NEW YORK (Reuters) - U.S. crude oil prices edged higher on Monday while gasoline prices slumped to pre-Hurricane Harvey levels, as oil refineries and pipelines in the U.S. Gulf Coast slowly resumed activity, easing supply concerns.
U.S. West Texas Intermediate (WTI) Clc1 crude futures were 8 cents higher at $47.37 per barrel at 1351 EDT (1751 GMT) as U.S. demand recovered after being hit by reduced refinery activity since Harvey made landfall on Aug. 25.
Brent crude futures settled 41 cents lower at $52.34, due in part to a shift away from crude markets to assets perceived to be safer, such as gold, after a powerful North Korean nuclear test.
NYMEX gasoline futures RBc1 were down 3.28 percent at $1.6906 a gallon, a level last seen on Aug. 25.
Damage by Harvey to the oil infrastructure in the Gulf Coast appeared less extensive than some had feared.
A number of major refineries, which convert crude oil to refined products such as gasoline and jet fuel, were gradually resuming operations on Monday. Colonial Pipeline, the largest American fuel system, was restarting the distillates segment of its pipeline from Texas to New Jersey.
Its gasoline pipeline was due to resume operations on Tuesday, the company said.
At the same time, about 5.5 percent of the U.S. Gulf of Mexico’s oil production, or 96,000 barrels of daily output, remained shut on Sunday, down from a peak of more than 400,000 bpd last week.
“The disruptions from Hurricane Harvey in the U.S. Gulf Coast are gradually clearing. In the broader scheme of things, it appears that so far the energy industry was spared major damages to assets and infrastructure,” analysts at Vienna-based JBC Energy said in a note.
“However, some Houston-area refineries will likely remain offline for some time longer.”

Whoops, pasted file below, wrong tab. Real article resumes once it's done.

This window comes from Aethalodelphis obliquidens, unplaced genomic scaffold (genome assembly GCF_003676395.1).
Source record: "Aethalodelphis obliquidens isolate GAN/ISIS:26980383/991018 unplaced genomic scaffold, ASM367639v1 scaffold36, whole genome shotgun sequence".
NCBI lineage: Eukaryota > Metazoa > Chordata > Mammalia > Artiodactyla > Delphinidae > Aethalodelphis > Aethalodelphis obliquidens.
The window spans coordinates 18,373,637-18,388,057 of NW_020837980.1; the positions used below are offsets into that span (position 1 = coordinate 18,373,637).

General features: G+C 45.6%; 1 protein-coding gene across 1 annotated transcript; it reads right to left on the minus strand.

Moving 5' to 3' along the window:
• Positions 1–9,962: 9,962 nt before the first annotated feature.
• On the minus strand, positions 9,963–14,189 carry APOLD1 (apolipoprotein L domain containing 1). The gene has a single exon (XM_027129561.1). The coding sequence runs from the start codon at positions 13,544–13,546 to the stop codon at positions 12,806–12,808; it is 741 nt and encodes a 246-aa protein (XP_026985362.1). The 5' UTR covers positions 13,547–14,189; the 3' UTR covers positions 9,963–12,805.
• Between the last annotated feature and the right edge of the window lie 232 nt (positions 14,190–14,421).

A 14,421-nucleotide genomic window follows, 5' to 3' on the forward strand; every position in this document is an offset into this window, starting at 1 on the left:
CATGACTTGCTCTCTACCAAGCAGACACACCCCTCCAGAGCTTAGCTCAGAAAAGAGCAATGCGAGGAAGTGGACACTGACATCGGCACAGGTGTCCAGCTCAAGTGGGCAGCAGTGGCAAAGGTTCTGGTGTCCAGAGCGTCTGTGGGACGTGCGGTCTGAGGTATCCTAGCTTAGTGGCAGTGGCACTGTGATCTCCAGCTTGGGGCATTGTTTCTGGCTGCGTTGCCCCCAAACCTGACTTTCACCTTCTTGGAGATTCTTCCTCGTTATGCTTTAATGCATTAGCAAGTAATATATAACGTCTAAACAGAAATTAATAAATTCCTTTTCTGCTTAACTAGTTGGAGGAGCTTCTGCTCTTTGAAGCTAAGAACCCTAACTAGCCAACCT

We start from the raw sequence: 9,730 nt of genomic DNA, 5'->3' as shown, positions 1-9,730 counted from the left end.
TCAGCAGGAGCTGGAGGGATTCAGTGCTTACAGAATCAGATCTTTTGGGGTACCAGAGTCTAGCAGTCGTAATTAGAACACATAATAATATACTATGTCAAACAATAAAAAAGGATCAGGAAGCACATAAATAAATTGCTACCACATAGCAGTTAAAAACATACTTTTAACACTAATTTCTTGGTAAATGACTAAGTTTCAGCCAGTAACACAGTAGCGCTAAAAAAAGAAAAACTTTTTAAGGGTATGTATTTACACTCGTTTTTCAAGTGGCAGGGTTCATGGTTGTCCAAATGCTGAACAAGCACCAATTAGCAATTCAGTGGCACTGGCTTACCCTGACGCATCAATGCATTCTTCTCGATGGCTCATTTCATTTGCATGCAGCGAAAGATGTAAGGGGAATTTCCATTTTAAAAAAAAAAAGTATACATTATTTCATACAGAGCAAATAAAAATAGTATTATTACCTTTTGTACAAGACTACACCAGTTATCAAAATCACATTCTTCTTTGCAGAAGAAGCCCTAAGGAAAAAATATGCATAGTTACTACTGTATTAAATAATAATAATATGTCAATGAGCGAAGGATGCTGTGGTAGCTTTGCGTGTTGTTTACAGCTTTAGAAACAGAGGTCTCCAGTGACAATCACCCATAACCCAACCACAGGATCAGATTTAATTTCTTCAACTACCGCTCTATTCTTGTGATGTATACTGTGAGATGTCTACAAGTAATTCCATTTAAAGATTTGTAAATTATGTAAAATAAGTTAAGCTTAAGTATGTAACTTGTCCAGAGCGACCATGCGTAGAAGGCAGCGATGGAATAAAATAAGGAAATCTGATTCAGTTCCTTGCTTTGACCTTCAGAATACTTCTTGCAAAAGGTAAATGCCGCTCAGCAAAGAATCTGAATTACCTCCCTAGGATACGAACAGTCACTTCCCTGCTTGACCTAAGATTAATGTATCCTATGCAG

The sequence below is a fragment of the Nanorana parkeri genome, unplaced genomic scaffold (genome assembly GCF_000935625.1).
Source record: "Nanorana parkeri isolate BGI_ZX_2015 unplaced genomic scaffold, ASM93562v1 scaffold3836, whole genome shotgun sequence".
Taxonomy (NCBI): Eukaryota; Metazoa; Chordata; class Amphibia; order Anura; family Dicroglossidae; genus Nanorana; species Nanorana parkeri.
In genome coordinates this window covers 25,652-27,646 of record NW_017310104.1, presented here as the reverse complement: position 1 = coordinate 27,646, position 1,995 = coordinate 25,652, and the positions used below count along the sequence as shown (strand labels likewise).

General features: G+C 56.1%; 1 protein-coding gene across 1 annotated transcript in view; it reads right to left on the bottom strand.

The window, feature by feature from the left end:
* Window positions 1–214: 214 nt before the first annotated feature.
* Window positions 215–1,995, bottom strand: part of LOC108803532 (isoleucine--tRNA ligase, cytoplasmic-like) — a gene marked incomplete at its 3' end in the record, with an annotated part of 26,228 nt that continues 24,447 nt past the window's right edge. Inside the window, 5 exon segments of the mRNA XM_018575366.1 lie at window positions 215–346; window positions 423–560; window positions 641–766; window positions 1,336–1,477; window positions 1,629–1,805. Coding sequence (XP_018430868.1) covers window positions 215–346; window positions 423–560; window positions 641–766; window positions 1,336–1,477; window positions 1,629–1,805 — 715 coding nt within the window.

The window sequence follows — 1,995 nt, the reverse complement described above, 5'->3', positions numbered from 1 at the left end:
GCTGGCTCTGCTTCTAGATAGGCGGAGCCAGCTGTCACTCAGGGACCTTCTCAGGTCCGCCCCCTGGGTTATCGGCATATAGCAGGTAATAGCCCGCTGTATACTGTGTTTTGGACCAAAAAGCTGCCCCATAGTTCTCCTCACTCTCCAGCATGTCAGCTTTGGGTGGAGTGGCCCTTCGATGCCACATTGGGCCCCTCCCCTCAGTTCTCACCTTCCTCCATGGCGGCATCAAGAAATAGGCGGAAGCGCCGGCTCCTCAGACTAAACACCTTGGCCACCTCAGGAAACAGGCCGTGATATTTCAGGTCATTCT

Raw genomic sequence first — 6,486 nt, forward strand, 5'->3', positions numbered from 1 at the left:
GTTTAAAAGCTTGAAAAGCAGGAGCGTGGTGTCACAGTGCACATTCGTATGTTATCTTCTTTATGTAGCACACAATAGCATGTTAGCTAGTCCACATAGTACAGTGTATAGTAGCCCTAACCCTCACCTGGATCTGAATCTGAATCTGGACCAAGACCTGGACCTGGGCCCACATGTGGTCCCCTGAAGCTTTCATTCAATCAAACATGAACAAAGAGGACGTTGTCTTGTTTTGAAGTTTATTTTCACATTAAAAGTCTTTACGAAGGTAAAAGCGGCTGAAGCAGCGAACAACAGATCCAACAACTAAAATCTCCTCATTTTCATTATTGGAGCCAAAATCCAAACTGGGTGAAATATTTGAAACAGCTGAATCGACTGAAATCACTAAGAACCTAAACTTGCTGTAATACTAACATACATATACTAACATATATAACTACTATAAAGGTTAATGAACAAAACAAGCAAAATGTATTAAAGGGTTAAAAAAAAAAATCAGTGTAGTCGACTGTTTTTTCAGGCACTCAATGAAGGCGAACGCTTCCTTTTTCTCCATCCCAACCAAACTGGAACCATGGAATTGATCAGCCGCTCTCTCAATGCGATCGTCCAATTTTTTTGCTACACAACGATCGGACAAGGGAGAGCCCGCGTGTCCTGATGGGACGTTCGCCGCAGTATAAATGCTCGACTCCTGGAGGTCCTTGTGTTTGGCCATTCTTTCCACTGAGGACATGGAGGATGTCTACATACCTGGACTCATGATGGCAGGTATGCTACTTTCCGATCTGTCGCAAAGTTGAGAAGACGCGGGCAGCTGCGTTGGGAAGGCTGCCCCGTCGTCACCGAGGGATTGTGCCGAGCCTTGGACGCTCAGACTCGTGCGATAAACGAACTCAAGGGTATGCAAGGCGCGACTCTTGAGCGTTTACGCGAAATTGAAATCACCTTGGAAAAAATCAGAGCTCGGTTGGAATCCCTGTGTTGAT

Traders booked dozens of gasoline tankers over the past week from Asia and Europe to the United States and Latin America in order to plug supply shortages in the wake of the shutdowns.
European gasoline refining margins dropped by nearly a fifth on Monday.
And while the U.S. government tapped its strategic oil reserves for the first time in five years last week, the head of the International Energy Agency (IEA) said the global energy watchdog saw no need for a coordinated international release of oil stocks after Harvey.
Texas Governor Greg Abbott estimated damage at $150 billion to $180 billion, calling it more costly than Hurricanes Katrina or Sandy, which hit New Orleans in 2005 and New York in 2012 respectively. (Full Story)
Traders were nervously watching developments in North Korea, whose military conducted its sixth and most powerful nuclear test during the weekend. Pyongyang said it had tested an advanced hydrogen bomb for a long-range missile, prompting the threat of a massive military response by the United States if it or its allies were threatened.
That put downward pressure on crude as traders moved money out of oil - seen as high-risk - into gold futures XAU=, traditionally viewed as a safe haven for investors. Spot gold prices rose for a third day, gaining 0.9 percent on Monday.
Overall trading activity in the oil futures market was expected to be low on Monday because of the U.S. Labor Day public holiday.
Additional reporting by Ron Bousso in London and Henning Gloystein in Singapore; Editing by Bill Trott and Steve Orlofsky